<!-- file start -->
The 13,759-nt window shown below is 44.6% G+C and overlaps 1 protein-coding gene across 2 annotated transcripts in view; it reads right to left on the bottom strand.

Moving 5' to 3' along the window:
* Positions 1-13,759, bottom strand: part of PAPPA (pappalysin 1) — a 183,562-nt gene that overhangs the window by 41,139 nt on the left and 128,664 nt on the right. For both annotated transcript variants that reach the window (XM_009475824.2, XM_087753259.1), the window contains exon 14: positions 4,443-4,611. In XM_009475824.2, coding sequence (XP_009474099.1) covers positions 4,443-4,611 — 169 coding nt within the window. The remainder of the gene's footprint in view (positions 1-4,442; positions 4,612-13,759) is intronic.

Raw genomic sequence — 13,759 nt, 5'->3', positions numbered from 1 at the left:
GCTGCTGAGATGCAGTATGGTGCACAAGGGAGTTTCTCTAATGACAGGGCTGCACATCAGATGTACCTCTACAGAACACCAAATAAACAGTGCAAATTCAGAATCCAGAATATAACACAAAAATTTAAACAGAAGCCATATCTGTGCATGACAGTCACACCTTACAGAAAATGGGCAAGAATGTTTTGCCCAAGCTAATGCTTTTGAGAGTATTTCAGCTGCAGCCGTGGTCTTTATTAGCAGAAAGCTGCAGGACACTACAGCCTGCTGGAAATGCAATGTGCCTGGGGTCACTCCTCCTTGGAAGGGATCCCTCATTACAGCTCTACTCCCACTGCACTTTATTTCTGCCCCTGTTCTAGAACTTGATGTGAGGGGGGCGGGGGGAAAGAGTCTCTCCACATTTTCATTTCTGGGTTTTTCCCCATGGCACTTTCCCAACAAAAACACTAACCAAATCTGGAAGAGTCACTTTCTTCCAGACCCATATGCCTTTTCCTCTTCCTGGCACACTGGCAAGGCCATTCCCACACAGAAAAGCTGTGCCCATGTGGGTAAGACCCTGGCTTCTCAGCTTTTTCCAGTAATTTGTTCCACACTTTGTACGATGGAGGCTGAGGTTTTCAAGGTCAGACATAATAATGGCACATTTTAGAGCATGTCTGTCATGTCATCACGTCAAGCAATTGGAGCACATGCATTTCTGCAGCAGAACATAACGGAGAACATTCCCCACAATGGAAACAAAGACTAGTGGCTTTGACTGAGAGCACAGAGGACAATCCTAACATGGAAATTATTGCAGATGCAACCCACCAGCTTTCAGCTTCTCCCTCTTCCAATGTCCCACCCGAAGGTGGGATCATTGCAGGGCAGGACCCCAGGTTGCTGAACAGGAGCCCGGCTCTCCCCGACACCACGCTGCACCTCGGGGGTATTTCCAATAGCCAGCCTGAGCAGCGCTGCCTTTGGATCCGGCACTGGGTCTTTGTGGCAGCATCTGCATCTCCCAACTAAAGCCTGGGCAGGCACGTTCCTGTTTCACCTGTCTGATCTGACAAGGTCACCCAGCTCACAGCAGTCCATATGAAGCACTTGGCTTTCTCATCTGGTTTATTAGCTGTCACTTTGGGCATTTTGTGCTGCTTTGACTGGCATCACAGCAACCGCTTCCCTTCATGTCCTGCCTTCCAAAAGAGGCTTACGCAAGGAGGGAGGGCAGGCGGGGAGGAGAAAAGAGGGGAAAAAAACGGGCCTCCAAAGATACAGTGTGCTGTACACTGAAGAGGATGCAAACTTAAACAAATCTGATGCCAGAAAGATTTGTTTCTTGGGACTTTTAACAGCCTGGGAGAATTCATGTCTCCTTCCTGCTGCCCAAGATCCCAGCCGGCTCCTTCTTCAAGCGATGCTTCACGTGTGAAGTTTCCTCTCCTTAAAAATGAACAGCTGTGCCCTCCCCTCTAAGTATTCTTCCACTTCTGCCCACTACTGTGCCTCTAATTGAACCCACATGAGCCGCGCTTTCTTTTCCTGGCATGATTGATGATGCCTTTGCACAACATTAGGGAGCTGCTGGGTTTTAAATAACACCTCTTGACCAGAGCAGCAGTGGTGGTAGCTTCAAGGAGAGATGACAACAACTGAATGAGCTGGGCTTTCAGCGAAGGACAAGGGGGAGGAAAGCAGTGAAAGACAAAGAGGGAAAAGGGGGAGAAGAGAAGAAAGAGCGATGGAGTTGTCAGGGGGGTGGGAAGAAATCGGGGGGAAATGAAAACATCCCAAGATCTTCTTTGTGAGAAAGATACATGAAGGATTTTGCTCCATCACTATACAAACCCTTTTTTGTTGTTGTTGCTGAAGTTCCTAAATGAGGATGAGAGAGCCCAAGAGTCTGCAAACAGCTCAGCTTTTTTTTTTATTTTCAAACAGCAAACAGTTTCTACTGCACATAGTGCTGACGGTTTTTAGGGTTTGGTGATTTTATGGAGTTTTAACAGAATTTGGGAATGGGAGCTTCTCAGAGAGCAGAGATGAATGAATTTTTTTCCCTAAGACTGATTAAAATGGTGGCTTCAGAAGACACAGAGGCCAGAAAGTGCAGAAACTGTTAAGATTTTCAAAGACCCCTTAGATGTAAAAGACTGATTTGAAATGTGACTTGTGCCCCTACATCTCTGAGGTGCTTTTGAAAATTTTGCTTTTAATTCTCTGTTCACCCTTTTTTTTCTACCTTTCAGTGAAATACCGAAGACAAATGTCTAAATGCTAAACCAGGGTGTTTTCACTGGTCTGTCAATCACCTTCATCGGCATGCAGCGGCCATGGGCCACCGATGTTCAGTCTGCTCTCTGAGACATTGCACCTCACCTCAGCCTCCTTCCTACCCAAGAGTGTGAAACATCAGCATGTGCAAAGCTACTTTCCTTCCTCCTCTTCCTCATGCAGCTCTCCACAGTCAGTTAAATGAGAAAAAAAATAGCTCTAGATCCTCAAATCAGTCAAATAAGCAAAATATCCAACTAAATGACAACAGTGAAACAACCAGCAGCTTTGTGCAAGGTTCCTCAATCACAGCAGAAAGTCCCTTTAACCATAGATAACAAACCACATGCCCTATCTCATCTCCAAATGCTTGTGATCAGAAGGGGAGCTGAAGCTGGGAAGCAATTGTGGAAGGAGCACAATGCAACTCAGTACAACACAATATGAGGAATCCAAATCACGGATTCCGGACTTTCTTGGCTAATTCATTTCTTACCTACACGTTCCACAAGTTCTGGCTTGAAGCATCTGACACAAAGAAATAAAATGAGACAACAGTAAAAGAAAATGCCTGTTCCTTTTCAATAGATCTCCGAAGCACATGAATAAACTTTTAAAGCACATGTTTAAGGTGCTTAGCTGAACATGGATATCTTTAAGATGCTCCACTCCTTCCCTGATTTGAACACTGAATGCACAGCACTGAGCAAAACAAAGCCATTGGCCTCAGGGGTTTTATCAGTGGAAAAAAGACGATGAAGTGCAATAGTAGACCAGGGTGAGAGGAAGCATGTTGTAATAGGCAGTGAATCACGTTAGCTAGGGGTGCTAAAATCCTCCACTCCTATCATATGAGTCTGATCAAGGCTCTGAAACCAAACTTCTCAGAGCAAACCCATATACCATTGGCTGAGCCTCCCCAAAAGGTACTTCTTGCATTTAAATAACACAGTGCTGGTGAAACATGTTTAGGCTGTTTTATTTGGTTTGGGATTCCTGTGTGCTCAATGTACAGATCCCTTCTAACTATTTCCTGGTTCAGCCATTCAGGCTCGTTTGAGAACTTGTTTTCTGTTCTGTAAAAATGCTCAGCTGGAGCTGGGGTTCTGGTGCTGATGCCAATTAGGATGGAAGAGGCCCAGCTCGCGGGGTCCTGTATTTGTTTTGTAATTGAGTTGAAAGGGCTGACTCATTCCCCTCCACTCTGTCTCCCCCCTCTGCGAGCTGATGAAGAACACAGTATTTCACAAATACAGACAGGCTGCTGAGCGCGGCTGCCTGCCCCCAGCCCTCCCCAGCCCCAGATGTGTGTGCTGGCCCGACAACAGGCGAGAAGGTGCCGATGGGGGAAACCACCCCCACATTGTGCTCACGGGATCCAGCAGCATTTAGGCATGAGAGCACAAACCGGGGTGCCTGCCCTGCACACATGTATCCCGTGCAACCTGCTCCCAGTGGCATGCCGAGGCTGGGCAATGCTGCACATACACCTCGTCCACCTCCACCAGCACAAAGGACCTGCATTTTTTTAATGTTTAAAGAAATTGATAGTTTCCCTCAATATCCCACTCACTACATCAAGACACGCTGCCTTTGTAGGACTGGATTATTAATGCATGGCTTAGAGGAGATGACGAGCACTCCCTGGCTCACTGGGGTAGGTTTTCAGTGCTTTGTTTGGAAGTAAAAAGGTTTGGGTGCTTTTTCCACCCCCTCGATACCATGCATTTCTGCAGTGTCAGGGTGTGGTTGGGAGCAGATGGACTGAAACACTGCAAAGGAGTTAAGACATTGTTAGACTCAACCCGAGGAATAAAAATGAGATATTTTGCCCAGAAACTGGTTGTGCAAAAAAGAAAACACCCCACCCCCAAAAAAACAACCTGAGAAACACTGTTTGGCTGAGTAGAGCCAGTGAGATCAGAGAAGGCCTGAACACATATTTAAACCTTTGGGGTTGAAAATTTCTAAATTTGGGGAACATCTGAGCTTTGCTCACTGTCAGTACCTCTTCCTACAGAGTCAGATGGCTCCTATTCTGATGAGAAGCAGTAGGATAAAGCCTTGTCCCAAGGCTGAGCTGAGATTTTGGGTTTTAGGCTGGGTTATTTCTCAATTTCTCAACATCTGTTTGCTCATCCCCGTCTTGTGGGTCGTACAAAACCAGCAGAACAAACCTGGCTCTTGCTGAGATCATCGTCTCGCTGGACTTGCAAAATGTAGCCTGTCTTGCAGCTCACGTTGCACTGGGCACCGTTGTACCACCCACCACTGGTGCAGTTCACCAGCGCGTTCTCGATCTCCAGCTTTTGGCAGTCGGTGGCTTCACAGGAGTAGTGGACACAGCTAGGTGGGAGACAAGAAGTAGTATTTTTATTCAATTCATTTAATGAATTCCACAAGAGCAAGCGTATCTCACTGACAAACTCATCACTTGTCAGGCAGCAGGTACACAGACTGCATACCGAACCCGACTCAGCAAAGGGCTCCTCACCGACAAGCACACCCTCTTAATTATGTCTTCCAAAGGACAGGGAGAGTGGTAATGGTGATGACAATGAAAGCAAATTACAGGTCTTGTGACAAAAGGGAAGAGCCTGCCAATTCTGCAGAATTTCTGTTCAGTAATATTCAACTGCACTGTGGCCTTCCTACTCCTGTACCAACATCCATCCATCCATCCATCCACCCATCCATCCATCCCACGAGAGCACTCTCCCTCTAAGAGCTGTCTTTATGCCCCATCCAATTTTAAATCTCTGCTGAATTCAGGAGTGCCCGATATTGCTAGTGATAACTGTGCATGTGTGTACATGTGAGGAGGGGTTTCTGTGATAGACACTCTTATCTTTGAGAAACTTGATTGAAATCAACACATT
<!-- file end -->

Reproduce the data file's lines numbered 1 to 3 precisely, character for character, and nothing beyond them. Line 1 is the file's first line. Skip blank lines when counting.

The 13,759-nt window shown below is 44.6% G+C and overlaps 1 protein-coding gene across 2 annotated transcripts in view; it reads right to left on the bottom strand.

Moving 5' to 3' along the window:
* Positions 1-13,759, bottom strand: part of PAPPA (pappalysin 1) — a 183,562-nt gene that overhangs the window by 41,139 nt on the left and 128,664 nt on the right. For both annotated transcript variants that reach the window (XM_009475824.2, XM_087753259.1), the window contains exon 14: positions 4,443-4,611. In XM_009475824.2, coding sequence (XP_009474099.1) covers positions 4,443-4,611 — 169 coding nt within the window. The remainder of the gene's footprint in view (positions 1-4,442; positions 4,612-13,759) is intronic.